Pupils are taught about media awareness and reliable sources of news, independent study skills (handy right now) and what they can do to help the environment. Happiness and welfare; compassion and leadership and curiosity and curriculum form the pillars of school life.
In fact, health and wellbeing are so high on the agenda here, the school has won an award – one of only four schools in West Berkshire and the only one to date in the independent sector.
Jon Bartlett has been head since 2015 and has made quite an impact. In his first five years, he focussed heavily on the children’s health and wellbeing, including shortening lessons to give the kids two longer breaks, better school meals and heavy investment in sports facilities. The next phase focuses on IT, life skills and the environment.
A new head of IT has splashed the cash on more tablets and Lego Education – a cool piece of kit that allows the children to problem-solve a brief, apply what they learn and get seriously whizzy with code. They also have a green screen to super-impose video and images during school productions, and class projects.
If that wasn’t enough to whet your whistle, they’re also adding solar panels and ground source heat pumps to reduce the school carbon footprint and nurturing their own Greta Thunberg’s with pupil-led litter picks, recycling initiatives, and they’re not shy about lobbying politicians. A school like St Andrew’s will always have tradition, but it’s the dash of innovation that makes it an exciting proposition.
Little people can start at three years old in Nursery and it’s waaaaay superior to most of the nurseries I’ve used over the years. It’s spacious, bright, with a great outdoor space right next to a playing field. The littlies attend Forest School, with an open-sided tipi, every day come rain or shine. The Pre-Prep is next door (to help transition up the school) and just as lovely, and as you go up the school and into the big house itself, it’s more of the same. The emphasis is on getting the kids excited about learning – and sometimes that means they get a bit, OK very, dirty.
No need to go via Costa on the school run, there’s an onsite coffee shop for the parents to enjoy a post-drop-off caffeine fix. Orienteering is big. It’s safe to say St Andrew’s kids know where they are going as National Middle Schools Champions for seven out of eight years running. It’s a skill they all learn from Year 3. Great for teaching perseverance, handy if they ever get lost and a must if they find themselves on Bear Grylls Celebrity Island. Trees are there to be climbed. During break pupils spill out of the classroom and head for the woods (or the zip wire) – ‘kids can climb trees but always in threes’ is the motto (safety first) and there’s a stop sign at 30ft. EEK.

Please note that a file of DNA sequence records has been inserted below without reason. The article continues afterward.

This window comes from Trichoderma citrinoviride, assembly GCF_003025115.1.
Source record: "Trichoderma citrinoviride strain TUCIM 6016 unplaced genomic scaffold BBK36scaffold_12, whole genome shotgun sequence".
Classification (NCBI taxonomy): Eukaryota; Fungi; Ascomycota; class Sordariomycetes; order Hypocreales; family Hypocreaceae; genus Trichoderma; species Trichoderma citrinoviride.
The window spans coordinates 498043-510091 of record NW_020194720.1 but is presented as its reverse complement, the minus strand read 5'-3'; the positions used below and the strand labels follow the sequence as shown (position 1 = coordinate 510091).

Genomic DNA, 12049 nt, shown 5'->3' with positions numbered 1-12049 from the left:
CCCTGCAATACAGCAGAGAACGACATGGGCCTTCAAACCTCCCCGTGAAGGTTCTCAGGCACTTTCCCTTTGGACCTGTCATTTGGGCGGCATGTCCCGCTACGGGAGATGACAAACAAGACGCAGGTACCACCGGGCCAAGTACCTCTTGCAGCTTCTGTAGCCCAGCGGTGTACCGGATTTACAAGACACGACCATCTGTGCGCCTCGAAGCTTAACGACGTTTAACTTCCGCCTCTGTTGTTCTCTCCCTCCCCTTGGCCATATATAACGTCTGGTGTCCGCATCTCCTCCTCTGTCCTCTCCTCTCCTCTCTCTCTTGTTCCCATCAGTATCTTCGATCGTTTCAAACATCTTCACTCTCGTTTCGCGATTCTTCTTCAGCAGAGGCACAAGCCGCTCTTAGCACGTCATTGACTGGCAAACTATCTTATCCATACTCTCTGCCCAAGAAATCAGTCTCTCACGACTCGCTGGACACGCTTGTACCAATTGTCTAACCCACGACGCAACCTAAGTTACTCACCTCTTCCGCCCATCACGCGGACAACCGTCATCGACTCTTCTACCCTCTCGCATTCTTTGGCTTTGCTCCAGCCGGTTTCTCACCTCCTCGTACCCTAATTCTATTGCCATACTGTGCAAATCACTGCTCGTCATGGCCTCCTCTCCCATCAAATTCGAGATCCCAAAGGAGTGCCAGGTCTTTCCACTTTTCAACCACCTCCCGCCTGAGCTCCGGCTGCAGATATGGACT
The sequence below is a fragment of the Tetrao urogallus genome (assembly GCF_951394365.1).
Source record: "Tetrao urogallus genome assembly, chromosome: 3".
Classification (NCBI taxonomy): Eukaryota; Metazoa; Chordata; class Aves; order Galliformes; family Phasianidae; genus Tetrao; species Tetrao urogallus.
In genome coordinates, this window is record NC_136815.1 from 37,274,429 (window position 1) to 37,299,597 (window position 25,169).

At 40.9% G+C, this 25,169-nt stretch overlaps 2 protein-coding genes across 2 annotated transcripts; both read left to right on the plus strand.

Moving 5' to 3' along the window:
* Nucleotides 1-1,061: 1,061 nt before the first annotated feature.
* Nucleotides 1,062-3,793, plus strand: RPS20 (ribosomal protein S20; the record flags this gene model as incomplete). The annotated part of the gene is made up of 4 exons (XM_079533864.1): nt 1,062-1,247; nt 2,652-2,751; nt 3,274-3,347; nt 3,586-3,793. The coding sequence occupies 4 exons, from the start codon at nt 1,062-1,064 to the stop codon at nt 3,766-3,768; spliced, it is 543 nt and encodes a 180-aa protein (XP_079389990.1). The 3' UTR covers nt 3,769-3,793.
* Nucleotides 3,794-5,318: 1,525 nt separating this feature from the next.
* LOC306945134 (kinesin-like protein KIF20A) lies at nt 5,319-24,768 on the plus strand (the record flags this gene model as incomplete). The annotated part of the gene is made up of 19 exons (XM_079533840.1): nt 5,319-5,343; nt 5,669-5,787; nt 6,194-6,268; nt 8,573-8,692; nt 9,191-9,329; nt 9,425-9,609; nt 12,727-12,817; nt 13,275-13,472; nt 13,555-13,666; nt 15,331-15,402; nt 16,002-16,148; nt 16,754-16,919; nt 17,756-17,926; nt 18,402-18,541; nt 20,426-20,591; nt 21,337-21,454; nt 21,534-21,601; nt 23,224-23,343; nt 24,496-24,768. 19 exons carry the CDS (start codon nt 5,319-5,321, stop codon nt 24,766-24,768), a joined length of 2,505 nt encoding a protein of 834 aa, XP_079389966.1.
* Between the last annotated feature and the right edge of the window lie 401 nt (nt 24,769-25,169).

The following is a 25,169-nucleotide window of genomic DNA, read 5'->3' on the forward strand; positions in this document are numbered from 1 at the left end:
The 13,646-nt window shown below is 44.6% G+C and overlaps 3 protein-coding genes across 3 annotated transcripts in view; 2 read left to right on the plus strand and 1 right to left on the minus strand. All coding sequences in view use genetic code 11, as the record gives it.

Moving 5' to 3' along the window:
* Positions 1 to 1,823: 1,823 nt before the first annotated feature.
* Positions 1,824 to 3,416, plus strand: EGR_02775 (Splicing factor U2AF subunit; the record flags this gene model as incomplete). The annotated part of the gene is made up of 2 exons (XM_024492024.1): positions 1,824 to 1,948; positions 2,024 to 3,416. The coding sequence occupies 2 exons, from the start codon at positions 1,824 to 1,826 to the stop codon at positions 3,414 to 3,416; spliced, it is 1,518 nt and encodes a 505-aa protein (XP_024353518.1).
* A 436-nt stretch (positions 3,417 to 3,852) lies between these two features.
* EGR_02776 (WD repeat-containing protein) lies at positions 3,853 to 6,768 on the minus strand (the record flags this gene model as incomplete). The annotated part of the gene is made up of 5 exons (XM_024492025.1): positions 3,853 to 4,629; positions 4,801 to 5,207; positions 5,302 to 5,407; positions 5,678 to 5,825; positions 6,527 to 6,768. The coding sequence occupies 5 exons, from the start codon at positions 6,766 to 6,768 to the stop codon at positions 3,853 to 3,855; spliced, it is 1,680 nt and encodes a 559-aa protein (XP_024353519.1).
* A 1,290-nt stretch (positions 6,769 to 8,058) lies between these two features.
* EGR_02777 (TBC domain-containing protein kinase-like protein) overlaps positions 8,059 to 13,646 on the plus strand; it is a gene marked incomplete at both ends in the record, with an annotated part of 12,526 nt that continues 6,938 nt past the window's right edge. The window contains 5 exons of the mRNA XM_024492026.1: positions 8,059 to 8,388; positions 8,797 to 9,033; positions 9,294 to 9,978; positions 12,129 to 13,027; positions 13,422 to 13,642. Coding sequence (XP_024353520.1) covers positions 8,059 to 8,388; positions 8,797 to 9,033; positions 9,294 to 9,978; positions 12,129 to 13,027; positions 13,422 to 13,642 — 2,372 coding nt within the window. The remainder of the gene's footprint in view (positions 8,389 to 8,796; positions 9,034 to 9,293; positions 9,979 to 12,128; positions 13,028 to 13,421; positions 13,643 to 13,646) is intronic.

Wrap around care
Excellent. Nursery and Pre-Prep start at 8.45am-3.30pm, with after-school care and activities available until 6pm for an additional fee. The main school day starts at 8.25am-5.20pm (juniors) and 6pm (seniors), but again supper and after school activities are available until after 6.30pm. Flexi-boarding is popular; kids can book in for as many nights as they like and weekly boarding is also offered. There’s no Saturday school here – St Andrew’s prides itself on its family-friendly ethos, so you can have your little darlings back all weekend.
Word on the ground
Lots of my friends send their children here, and they love the upbeat, ‘can-do’ feel about St Andrew’s. Something the ISI Report picked up on too. It raved about the results, pastoral care and teaching. The head and staff get lots of good press, the outdoorsy nature of the school goes down very well and the school meals get a big tick. Bye-bye tapioca puds, hello cosmopolitan buffet with salad bar and exotic fruit. Even Squash and Bs (biscuits) are now carrot sticks and hummus.
THE MUDDY VERDICT:
Good for: Well-rounded kids. The vibe is warm and friendly, but academically strong – not an easy mix to pull off. The superior sport, music and drama facilities are impressive and all children get to participate fully. Good flexible after-school care is particularly helpful for working parents.
Not for: Those who require full-boarding, a town location, a larger school cohort, or parents who prefer a more ‘starchy’ approach to schooling.
Dare to disagree?! Email the registrar to view the school. firstname.lastname@example.org.